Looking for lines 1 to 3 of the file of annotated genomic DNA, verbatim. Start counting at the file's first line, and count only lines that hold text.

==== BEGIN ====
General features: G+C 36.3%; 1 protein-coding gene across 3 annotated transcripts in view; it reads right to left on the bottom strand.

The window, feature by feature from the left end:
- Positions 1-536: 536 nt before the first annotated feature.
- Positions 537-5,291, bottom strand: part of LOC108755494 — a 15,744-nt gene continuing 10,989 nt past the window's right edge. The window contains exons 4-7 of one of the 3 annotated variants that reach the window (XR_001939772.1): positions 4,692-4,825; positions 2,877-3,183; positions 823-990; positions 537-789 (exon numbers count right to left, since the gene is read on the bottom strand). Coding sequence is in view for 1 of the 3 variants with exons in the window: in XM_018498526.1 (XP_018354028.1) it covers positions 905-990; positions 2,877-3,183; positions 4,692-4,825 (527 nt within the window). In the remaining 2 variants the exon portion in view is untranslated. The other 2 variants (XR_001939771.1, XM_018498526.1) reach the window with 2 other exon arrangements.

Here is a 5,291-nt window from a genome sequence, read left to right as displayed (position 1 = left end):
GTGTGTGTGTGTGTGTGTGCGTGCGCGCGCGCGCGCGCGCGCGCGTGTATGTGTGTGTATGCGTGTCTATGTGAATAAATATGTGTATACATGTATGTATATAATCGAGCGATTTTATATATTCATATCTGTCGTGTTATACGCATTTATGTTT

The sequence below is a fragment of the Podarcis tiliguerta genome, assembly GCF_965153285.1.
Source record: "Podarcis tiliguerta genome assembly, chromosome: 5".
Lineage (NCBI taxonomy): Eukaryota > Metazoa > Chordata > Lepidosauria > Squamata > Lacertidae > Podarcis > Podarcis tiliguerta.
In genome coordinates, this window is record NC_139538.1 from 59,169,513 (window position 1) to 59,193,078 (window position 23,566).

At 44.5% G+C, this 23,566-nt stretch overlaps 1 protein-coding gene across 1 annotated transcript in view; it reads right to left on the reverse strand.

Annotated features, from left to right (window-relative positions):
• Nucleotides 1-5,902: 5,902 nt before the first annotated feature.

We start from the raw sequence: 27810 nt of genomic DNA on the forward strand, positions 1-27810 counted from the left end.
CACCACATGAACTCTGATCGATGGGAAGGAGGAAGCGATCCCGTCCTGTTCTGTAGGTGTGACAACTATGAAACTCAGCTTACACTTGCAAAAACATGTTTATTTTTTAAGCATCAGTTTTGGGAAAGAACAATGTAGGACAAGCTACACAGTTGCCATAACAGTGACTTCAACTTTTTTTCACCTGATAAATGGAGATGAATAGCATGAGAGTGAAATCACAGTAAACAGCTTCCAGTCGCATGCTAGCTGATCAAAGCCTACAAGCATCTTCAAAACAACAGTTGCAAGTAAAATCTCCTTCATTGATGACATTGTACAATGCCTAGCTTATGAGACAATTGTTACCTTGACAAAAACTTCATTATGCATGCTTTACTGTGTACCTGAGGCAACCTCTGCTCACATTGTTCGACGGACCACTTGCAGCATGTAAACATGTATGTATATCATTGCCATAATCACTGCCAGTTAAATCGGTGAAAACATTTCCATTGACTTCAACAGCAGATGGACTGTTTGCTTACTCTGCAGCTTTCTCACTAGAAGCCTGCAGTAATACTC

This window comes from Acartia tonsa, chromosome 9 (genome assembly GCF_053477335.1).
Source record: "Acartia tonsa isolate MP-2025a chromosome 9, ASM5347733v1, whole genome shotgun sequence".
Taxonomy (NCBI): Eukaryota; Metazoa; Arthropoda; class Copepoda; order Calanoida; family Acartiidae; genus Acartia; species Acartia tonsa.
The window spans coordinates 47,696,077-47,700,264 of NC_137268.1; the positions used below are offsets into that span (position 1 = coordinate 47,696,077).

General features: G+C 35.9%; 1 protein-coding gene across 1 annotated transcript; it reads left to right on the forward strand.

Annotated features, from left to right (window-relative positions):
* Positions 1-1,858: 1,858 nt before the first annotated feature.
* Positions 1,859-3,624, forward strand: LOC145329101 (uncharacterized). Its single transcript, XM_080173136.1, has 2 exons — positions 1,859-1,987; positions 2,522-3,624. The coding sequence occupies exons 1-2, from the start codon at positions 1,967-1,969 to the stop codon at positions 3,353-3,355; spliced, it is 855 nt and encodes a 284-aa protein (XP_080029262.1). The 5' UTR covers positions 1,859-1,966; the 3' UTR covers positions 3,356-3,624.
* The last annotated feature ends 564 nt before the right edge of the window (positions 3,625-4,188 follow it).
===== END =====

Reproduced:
General features: G+C 36.3%; 1 protein-coding gene across 3 annotated transcripts in view; it reads right to left on the bottom strand.

The window, feature by feature from the left end:
- Positions 1-536: 536 nt before the first annotated feature.